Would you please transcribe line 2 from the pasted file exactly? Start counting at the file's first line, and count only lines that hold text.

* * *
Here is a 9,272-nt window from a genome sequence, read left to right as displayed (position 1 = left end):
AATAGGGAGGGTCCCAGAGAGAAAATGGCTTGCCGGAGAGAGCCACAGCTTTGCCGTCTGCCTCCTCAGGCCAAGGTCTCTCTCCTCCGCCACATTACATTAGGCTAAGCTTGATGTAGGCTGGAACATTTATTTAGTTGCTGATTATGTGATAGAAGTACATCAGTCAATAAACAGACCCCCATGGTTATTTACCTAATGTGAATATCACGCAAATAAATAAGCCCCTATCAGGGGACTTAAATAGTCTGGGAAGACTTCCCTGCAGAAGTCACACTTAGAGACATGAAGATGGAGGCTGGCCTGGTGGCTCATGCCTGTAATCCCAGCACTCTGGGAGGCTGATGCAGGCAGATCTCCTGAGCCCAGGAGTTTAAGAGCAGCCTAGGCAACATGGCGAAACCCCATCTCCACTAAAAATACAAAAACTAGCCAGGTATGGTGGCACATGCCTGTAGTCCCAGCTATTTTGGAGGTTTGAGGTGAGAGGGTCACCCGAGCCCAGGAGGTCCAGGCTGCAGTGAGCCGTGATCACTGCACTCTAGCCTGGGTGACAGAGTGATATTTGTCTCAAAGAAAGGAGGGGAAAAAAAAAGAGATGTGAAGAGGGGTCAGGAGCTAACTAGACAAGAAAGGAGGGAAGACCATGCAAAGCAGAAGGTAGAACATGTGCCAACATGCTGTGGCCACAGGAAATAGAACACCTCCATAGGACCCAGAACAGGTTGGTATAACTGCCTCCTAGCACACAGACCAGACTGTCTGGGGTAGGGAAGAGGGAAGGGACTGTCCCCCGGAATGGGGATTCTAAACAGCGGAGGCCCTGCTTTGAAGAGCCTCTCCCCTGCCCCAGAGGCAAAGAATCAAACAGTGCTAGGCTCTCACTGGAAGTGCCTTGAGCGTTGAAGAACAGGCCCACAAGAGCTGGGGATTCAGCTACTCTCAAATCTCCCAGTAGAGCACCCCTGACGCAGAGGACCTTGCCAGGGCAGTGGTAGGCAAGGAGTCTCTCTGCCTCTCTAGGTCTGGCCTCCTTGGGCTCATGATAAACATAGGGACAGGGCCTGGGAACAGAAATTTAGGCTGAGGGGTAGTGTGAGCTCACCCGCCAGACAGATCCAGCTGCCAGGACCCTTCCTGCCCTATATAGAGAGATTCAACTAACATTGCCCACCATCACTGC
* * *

AATAGGGAGGGTCCCAGAGAGAAAATGGCTTGCCGGAGAGAGCCACAGCTTTGCCGTCTGCCTCCTCAGGCCAAGGTCTCTCTCCTCCGCCACATTACATTAGGCTAAGCTTGATGTAGGCTGGAACATTTATTTAGTTGCTGATTATGTGATAGAAGTACATCAGTCAATAAACAGACCCCCATGGTTATTTACCTAATGTGAATATCACGCAAATAAATAAGCCCCTATCAGGGGACTTAAATAGTCTGGGAAGACTTCCCTGCAGAAGTCACACTTAGAGACATGAAGATGGAGGCTGGCCTGGTGGCTCATGCCTGTAATCCCAGCACTCTGGGAGGCTGATGCAGGCAGATCTCCTGAGCCCAGGAGTTTAAGAGCAGCCTAGGCAACATGGCGAAACCCCATCTCCACTAAAAATACAAAAACTAGCCAGGTATGGTGGCACATGCCTGTAGTCCCAGCTATTTTGGAGGTTTGAGGTGAGAGGGTCACCCGAGCCCAGGAGGTCCAGGCTGCAGTGAGCCGTGATCACTGCACTCTAGCCTGGGTGACAGAGTGATATTTGTCTCAAAGAAAGGAGGGGAAAAAAAAAGAGATGTGAAGAGGGGTCAGGAGCTAACTAGACAAGAAAGGAGGGAAGACCATGCAAAGCAGAAGGTAGAACATGTGCCAACATGCTGTGGCCACAGGAAATAGAACACCTCCATAGGACCCAGAACAGGTTGGTATAACTGCCTCCTAGCACACAGACCAGACTGTCTGGGGTAGGGAAGAGGGAAGGGACTGTCCCCCGGAATGGGGATTCTAAACAGCGGAGGCCCTGCTTTGAAGAGCCTCTCCCCTGCCCCAGAGGCAAAGAATCAAACAGTGCTAGGCTCTCACTGGAAGTGCCTTGAGCGTTGAAGAACAGGCCCACAAGAGCTGGGGATTCAGCTACTCTCAAATCTCCCAGTAGAGCACCCCTGACGCAGAGGACCTTGCCAGGGCAGTGGTAGGCAAGGAGTCTCTCTGCCTCTCTAGGTCTGGCCTCCTTGGGCTCATGATAAACATAGGGACAGGGCCTGGGAACAGAAATTTAGGCTGAGGGGTAGTGTGAGCTCACCCGCCAGACAGATCCAGCTGCCAGGACCCTTCCTGCCCTATATAGAGAGATTCAACTAACATTGCCCACCATCACTGC